The Missouri Synod Lutheran Church developed the one year lectionary which you can view here. Admittedly, I don’t know much about this lectionary, but from what I’ve seen it could be handy for pastors who want to introduce the Christian calendar to congregations that have historically been low church.

At this link you can read a talk given by Rev. Randy Asburry where he gives some compelling reasons for using this lectionary.

The Narrative Lectionary

I have become quite familar with the Narrative Lectionary over the last year or so. Basically, this lectionary operates on a four year cycle where you focus on the story of one of the four gospels every year from Advent until Pentecost Sunday, and then there are various readings of Scripture throughout the rest of the church year that help us in examining other books of the Bible or systematically addressing different themes from Scripture.

I should add that one of the reasons I admire this particular lectionary is that it’s convenient to take a break from during Ordinary Time so that you can preach on other topics or books of the Bible that the lectionary doesn’t cover.

You can read all about the Narrative Lectionary here.

Lectionary from Christ Church – Moscow, Idaho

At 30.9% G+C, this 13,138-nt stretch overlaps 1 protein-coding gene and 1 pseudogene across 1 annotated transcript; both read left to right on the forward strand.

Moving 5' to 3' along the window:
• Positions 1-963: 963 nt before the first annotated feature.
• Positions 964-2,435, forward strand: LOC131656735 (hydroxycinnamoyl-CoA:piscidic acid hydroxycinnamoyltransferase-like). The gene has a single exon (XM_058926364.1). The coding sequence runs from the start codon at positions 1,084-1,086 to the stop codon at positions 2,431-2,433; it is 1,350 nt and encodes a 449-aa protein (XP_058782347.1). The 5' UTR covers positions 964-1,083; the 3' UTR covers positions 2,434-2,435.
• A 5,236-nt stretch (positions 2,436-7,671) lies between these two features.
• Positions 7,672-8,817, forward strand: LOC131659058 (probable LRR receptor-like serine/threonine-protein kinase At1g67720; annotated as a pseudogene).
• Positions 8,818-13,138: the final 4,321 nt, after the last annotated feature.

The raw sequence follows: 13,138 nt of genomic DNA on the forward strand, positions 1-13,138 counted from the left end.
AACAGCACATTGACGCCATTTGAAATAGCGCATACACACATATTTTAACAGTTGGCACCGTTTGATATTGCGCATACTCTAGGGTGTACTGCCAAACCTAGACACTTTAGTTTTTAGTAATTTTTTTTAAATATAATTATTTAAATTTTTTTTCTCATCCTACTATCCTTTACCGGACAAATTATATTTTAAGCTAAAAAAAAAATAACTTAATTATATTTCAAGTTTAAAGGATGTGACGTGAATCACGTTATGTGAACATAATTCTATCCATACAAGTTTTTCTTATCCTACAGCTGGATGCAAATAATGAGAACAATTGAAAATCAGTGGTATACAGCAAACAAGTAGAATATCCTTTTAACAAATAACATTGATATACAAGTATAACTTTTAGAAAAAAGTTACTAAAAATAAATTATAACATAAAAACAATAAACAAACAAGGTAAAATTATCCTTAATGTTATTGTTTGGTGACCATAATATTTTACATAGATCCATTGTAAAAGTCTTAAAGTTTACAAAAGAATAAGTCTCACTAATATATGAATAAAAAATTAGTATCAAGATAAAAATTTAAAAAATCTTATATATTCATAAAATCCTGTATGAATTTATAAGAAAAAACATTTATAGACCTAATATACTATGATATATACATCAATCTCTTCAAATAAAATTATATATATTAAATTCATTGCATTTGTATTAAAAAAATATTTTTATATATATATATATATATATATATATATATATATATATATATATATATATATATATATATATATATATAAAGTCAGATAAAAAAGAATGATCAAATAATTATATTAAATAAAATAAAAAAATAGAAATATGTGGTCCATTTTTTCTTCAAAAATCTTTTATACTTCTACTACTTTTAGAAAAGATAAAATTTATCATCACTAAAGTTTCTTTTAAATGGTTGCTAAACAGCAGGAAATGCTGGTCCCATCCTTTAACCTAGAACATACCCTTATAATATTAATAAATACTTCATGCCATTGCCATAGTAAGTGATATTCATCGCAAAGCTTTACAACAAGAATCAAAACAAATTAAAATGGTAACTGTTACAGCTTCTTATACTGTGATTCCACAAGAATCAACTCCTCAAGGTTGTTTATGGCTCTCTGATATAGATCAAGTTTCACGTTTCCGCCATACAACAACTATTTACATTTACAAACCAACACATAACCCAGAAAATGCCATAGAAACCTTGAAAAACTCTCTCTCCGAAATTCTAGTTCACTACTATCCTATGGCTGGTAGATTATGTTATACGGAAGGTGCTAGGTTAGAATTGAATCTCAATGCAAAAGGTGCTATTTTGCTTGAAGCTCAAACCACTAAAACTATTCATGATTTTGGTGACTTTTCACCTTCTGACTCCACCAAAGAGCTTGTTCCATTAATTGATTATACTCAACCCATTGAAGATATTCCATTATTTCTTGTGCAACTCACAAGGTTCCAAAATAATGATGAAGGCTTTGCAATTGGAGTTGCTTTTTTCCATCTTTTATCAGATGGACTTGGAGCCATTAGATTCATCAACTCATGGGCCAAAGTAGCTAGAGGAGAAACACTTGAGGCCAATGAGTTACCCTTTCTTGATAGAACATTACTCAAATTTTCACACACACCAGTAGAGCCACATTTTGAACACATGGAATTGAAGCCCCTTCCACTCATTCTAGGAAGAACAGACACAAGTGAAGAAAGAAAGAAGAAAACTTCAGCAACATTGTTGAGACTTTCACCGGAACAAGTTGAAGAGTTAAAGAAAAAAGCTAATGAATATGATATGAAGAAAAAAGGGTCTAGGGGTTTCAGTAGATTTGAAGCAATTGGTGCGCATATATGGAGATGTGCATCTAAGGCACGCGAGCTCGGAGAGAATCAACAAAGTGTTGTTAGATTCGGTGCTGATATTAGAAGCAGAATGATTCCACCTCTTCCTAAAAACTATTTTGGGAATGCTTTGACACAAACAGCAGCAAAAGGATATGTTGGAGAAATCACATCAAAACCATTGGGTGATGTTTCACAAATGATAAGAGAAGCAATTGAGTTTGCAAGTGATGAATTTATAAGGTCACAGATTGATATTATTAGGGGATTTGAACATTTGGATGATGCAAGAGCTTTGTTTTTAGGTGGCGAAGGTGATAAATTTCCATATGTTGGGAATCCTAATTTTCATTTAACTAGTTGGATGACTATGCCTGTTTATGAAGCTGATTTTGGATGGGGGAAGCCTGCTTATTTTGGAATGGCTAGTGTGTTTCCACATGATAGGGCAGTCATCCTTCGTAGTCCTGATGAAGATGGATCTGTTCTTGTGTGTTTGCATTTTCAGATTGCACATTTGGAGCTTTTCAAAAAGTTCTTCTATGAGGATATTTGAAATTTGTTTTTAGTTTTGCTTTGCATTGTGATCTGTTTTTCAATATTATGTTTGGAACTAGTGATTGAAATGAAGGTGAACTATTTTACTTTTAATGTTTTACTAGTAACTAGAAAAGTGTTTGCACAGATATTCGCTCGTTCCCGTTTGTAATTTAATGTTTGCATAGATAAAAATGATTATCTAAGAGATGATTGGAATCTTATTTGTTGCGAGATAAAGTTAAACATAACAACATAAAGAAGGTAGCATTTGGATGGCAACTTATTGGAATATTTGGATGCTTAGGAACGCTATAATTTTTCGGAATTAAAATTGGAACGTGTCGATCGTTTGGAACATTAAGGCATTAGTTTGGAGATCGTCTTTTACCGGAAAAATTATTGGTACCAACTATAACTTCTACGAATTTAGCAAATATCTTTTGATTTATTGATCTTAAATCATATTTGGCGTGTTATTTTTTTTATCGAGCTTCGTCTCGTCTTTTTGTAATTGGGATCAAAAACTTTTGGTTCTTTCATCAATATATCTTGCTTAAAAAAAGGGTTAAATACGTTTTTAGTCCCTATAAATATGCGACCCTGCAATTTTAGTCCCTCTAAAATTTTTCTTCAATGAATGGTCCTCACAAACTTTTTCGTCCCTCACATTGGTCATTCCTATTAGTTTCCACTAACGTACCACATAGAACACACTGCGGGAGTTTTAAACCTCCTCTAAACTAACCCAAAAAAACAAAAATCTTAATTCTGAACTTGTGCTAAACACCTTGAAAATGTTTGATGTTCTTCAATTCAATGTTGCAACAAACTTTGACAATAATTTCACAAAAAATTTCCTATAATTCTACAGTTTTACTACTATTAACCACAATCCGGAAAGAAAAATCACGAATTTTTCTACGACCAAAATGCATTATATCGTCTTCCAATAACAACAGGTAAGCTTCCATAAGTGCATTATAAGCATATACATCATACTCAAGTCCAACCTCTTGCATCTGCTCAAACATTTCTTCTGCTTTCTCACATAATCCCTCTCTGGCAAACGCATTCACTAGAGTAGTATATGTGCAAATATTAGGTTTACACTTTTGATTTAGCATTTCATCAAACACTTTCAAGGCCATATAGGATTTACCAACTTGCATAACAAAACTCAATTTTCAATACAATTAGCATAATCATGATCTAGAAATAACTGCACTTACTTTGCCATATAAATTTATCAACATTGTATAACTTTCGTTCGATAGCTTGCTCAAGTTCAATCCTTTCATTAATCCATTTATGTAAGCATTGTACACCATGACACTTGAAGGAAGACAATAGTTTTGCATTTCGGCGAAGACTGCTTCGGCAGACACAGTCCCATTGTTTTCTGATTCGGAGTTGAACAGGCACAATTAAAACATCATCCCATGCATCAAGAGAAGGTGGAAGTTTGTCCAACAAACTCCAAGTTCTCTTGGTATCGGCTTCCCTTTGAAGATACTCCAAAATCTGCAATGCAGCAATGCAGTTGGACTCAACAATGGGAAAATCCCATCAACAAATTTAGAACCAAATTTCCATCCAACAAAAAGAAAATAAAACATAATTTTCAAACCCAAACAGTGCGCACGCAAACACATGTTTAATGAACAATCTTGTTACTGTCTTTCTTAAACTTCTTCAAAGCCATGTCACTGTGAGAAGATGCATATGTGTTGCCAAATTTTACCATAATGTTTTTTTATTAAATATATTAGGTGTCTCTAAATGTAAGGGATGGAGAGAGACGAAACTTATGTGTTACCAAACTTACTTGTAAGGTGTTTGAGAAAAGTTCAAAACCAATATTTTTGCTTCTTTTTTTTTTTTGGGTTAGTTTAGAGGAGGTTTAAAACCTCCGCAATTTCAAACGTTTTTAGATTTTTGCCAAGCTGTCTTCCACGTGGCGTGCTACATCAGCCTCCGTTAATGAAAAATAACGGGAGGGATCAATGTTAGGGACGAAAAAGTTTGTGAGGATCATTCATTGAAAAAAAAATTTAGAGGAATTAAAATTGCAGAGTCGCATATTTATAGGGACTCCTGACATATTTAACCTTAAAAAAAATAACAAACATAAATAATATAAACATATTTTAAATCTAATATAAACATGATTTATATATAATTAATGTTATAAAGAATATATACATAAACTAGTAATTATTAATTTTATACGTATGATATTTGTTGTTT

Even though I follow Christ Church and Douglas Wilson, I haven’t heard much about their lectionary. From what I understand this lectionary is strictly used for readings in the Sunday morning worship services at Christ Church (as opposed to being used for selections for sermon texts). However, when I began filling the pulpit at variousCumberland Presbyterian Churches in my presbytery, I found this lectionary helpful for selecting sermon texts.

Because of the limited readings in a two year cycles, this might be perfect for any preacher that wants a personal challenge. You can find their lectionary here.

If you’re a lectionary preacher, I hope you found this article helpful. Contact me if there are other lectionaries that I can address in future articles! Thanks!